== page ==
Most experiences of MOOCs seemed to be negative which lead me to question if they are sustainable.

Finally, I browsed the ethnography posts within MSCEDC so get inspiration for exhibiting my own.


References

Abbott, J (1995). Community participation and its relationship to community development. Community Development Journal 30(2): pp158-168.

Knox, J. (2015). Community Cultures. Excerpt from Critical Education and Digital Cultures. In Encyclopedia of Educational Philosophy and Theory. M. A. Peters (ed.). DOI 10.1007/978-981-287-532-7_124-1

Diigo: Community participation and its relationship to Community Development

ABSTRACT The objective of this paper is to define the relationship between community participation and community development. The paper illustrates the weakness of existing interpretations, arguing that they are flawed because they concentrate on the failings of community development without analysing why successful community development succeeds. The paper concludes that community development is actually a specific form of community participation, the success of which is determined by two key factors: firstly, the role of the state; and secondly, the complexity of the decision-making taking place at the core of the community participation process.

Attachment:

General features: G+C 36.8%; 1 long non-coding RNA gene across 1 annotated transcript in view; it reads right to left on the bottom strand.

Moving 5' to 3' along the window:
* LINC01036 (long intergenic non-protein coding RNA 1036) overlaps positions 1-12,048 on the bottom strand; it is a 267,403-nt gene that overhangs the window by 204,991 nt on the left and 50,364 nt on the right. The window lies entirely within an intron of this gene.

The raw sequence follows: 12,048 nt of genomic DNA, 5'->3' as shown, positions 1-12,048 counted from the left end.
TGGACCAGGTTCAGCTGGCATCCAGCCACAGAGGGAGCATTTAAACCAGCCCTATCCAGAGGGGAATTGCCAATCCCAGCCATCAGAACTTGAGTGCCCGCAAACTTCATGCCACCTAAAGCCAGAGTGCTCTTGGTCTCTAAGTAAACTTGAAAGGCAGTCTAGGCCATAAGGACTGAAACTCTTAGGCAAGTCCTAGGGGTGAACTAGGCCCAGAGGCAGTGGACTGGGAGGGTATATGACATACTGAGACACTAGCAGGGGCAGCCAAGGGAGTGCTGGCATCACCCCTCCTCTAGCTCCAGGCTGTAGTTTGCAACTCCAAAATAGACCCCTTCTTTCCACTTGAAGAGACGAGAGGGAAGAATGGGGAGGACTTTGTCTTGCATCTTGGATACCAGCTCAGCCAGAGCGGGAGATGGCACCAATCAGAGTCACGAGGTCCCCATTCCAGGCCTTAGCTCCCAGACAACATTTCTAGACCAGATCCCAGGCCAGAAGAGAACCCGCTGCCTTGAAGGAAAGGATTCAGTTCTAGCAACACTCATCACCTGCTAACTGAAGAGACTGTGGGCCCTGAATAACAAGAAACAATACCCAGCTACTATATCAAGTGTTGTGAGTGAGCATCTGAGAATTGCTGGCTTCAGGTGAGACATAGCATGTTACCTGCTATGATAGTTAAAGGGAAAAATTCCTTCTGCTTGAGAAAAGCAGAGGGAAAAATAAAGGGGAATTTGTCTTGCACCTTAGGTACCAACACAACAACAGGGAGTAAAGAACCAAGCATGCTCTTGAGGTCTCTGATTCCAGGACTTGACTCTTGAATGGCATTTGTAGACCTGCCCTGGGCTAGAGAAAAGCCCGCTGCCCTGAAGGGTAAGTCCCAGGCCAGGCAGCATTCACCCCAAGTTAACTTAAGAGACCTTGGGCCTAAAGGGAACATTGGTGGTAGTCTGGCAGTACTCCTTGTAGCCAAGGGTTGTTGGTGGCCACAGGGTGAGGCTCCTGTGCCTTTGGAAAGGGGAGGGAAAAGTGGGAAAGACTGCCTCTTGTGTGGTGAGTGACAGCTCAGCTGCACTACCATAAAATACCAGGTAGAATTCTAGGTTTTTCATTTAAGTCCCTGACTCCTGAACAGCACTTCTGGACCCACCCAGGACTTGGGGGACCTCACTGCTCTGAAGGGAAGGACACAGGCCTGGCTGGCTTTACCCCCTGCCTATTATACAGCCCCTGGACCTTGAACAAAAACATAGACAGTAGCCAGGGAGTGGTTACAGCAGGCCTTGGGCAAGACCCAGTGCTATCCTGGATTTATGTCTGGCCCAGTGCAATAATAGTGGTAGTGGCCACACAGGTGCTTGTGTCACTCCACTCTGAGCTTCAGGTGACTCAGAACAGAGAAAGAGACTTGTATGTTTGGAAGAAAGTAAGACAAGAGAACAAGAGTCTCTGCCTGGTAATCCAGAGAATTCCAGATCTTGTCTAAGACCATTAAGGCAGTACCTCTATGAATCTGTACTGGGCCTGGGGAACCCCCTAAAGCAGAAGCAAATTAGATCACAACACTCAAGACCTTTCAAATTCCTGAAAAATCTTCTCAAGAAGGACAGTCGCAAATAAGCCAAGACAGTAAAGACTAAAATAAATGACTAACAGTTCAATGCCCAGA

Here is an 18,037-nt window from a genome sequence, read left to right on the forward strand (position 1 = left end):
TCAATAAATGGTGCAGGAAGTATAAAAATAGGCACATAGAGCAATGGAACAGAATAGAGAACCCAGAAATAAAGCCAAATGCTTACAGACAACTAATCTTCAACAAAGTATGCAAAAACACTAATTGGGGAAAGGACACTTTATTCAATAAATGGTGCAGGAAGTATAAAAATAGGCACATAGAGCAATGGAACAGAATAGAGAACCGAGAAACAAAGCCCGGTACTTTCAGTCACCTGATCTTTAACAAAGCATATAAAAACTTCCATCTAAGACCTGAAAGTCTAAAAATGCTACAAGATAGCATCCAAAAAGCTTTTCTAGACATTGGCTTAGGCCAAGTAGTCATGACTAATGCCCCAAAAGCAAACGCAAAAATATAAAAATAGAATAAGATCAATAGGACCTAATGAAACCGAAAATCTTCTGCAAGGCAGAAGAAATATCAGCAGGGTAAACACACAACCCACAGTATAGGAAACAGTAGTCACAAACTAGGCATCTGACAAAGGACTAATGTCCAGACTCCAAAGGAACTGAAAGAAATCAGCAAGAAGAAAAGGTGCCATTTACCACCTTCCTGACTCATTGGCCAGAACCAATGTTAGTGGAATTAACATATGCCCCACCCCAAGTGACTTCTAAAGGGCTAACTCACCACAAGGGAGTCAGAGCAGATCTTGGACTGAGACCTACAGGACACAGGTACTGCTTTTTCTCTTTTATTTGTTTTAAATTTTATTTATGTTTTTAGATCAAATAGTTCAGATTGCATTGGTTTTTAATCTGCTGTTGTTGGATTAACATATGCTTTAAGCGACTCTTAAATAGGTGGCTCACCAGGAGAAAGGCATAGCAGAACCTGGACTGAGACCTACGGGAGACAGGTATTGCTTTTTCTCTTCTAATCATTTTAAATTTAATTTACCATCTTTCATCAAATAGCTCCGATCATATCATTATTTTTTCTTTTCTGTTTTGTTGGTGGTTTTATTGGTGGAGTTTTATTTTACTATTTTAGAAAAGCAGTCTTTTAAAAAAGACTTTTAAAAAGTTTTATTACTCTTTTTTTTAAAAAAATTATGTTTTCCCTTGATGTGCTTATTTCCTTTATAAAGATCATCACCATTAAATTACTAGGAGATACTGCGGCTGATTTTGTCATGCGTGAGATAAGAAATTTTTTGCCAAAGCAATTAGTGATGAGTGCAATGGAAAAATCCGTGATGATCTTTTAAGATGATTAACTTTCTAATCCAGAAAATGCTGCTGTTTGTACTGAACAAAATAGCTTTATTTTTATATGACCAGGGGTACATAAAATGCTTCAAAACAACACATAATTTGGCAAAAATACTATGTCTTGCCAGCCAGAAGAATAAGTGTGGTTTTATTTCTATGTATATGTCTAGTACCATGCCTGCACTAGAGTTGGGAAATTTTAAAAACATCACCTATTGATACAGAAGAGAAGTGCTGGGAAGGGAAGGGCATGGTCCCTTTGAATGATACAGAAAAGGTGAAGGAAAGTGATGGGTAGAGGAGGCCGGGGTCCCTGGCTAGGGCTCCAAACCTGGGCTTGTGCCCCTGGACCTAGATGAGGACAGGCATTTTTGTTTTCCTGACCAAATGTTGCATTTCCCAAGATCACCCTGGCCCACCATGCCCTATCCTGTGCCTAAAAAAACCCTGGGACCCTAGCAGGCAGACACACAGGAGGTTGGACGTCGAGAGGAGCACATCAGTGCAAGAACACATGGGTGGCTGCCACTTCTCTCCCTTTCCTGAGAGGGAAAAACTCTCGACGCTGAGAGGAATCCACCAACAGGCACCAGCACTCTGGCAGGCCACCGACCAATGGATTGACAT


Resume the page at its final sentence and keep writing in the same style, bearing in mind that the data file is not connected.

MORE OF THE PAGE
http://ift.tt/2lhhYS9


As I reflected this week, I wanted to find out more about what we mean by ‘community’. Is community a group of people grouped together by a commonality, like race, religion or ethnicity? Or ido individuals involved have to have some kind of shared value system or interest? What makes a community? Are those engaged within it responsible for community development or should it grow organically? This paper did quite answer all those questions but it added to my thinking on the subject.

Instagram: Skype feedback session

Linzi, Dirk, Eli, Stuart and me having a chat about our blog feedback.

Our own community participation. #mscedc March 03, 2017 at 07:48AM
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As the Community Cultures Block is ending I’ve been reflecting on how communities are formed. This picture reminded me that there are sub-communities within communities. I wonder how these sub-communities support or detract from the wider community.